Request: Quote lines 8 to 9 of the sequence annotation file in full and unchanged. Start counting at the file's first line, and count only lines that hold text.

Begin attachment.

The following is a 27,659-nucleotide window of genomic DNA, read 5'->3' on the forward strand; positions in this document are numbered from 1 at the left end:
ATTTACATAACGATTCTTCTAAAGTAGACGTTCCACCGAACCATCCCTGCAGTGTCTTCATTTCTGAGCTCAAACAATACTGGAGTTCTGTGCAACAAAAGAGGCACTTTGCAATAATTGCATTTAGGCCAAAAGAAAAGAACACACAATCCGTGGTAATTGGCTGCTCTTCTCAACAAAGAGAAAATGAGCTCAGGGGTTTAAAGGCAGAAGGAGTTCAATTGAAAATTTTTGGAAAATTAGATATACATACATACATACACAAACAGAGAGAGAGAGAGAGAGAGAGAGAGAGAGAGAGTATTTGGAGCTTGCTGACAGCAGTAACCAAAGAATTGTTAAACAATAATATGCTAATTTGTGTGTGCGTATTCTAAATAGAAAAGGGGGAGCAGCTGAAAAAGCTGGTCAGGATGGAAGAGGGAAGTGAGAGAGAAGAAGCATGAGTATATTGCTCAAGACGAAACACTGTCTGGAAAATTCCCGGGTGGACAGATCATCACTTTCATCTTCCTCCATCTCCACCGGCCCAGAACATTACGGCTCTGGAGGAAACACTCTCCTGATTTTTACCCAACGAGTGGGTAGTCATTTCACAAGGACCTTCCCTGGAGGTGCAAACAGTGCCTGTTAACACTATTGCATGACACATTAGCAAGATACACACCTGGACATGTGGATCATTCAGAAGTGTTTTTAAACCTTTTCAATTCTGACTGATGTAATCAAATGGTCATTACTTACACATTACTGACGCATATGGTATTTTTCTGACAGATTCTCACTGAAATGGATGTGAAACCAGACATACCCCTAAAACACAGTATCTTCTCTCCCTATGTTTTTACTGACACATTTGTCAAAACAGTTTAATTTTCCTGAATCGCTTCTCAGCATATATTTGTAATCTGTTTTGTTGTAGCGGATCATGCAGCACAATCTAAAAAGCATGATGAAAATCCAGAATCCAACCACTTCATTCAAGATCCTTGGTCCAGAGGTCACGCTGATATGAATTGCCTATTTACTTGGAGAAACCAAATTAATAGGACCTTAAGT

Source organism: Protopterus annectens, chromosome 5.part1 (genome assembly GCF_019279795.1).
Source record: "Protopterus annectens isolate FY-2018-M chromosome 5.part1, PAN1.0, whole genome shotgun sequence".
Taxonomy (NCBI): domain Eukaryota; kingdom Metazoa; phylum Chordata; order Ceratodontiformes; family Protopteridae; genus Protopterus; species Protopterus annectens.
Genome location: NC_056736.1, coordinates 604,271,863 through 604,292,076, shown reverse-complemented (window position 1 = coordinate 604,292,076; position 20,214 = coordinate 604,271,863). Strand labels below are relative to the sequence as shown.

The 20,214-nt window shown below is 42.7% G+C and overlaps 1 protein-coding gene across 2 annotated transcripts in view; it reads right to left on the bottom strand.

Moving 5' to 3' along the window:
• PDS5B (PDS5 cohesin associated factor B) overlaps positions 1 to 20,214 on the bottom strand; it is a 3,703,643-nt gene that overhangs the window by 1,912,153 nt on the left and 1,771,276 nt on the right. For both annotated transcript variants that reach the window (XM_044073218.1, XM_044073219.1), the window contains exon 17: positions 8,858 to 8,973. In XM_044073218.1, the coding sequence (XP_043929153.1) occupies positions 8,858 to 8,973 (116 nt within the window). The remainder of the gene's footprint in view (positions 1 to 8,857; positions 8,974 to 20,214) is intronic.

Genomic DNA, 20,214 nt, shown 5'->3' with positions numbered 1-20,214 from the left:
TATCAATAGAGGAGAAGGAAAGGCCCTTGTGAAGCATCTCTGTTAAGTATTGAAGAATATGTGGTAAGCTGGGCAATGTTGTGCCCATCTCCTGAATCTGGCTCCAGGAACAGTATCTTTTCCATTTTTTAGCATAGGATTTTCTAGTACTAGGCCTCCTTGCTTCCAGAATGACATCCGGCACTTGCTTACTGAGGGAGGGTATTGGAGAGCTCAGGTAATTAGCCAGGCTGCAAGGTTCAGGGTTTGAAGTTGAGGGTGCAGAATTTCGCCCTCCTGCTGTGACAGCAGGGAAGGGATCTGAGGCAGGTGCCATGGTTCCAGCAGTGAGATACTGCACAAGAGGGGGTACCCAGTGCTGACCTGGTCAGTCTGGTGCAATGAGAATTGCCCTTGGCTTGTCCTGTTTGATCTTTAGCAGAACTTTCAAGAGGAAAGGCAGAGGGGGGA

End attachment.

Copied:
Moving 5' to 3' along the window:
• PDS5B (PDS5 cohesin associated factor B) overlaps positions 1 to 20,214 on the bottom strand; it is a 3,703,643-nt gene that overhangs the window by 1,912,153 nt on the left and 1,771,276 nt on the right. For both annotated transcript variants that reach the window (XM_044073218.1, XM_044073219.1), the window contains exon 17: positions 8,858 to 8,973. In XM_044073218.1, the coding sequence (XP_043929153.1) occupies positions 8,858 to 8,973 (116 nt within the window). The remainder of the gene's footprint in view (positions 1 to 8,857; positions 8,974 to 20,214) is intronic.